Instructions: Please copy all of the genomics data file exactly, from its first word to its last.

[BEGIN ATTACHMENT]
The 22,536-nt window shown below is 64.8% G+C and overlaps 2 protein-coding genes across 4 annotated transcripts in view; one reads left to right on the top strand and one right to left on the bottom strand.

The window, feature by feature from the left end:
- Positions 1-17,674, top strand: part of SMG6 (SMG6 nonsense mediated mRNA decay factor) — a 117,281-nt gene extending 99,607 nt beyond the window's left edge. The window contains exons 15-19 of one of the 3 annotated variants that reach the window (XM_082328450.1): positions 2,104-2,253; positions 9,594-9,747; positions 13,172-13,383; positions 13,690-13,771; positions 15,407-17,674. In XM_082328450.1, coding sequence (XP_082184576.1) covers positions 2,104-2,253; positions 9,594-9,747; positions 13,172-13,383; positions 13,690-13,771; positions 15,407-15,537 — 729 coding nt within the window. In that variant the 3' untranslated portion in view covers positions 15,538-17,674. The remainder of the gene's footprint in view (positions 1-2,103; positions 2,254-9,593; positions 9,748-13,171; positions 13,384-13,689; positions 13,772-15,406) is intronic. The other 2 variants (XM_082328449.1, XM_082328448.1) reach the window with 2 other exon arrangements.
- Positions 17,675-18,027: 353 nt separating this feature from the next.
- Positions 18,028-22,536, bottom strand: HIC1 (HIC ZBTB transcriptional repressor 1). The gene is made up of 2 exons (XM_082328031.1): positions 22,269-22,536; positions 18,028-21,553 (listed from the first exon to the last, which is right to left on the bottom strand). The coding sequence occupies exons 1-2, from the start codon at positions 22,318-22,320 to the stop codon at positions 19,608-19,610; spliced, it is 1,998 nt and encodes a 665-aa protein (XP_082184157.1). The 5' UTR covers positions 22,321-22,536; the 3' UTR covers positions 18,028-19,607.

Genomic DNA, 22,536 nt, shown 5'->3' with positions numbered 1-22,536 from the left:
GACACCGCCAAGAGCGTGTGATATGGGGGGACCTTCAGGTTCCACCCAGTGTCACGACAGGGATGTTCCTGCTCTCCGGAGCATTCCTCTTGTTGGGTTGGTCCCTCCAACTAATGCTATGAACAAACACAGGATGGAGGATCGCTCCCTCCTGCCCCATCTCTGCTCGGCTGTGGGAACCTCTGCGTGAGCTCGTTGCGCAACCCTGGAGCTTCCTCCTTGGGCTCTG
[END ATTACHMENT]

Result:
The 22,536-nt window shown below is 64.8% G+C and overlaps 2 protein-coding genes across 4 annotated transcripts in view; one reads left to right on the top strand and one right to left on the bottom strand.

The window, feature by feature from the left end:
- Positions 1-17,674, top strand: part of SMG6 (SMG6 nonsense mediated mRNA decay factor) — a 117,281-nt gene extending 99,607 nt beyond the window's left edge. The window contains exons 15-19 of one of the 3 annotated variants that reach the window (XM_082328450.1): positions 2,104-2,253; positions 9,594-9,747; positions 13,172-13,383; positions 13,690-13,771; positions 15,407-17,674. In XM_082328450.1, coding sequence (XP_082184576.1) covers positions 2,104-2,253; positions 9,594-9,747; positions 13,172-13,383; positions 13,690-13,771; positions 15,407-15,537 — 729 coding nt within the window. In that variant the 3' untranslated portion in view covers positions 15,538-17,674. The remainder of the gene's footprint in view (positions 1-2,103; positions 2,254-9,593; positions 9,748-13,171; positions 13,384-13,689; positions 13,772-15,406) is intronic. The other 2 variants (XM_082328449.1, XM_082328448.1) reach the window with 2 other exon arrangements.
- Positions 17,675-18,027: 353 nt separating this feature from the next.
- Positions 18,028-22,536, bottom strand: HIC1 (HIC ZBTB transcriptional repressor 1). The gene is made up of 2 exons (XM_082328031.1): positions 22,269-22,536; positions 18,028-21,553 (listed from the first exon to the last, which is right to left on the bottom strand). The coding sequence occupies exons 1-2, from the start codon at positions 22,318-22,320 to the stop codon at positions 19,608-19,610; spliced, it is 1,998 nt and encodes a 665-aa protein (XP_082184157.1). The 5' UTR covers positions 22,321-22,536; the 3' UTR covers positions 18,028-19,607.

Genomic DNA, 22,536 nt, shown 5'->3' with positions numbered 1-22,536 from the left:
GACACCGCCAAGAGCGTGTGATATGGGGGGACCTTCAGGTTCCACCCAGTGTCACGACAGGGATGTTCCTGCTCTCCGGAGCATTCCTCTTGTTGGGTTGGTCCCTCCAACTAATGCTATGAACAAACACAGGATGGAGGATCGCTCCCTCCTGCCCCATCTCTGCTCGGCTGTGGGAACCTCTGCGTGAGCTCGTTGCGCAACCCTGGAGCTTCCTCCTTGGGCTCTG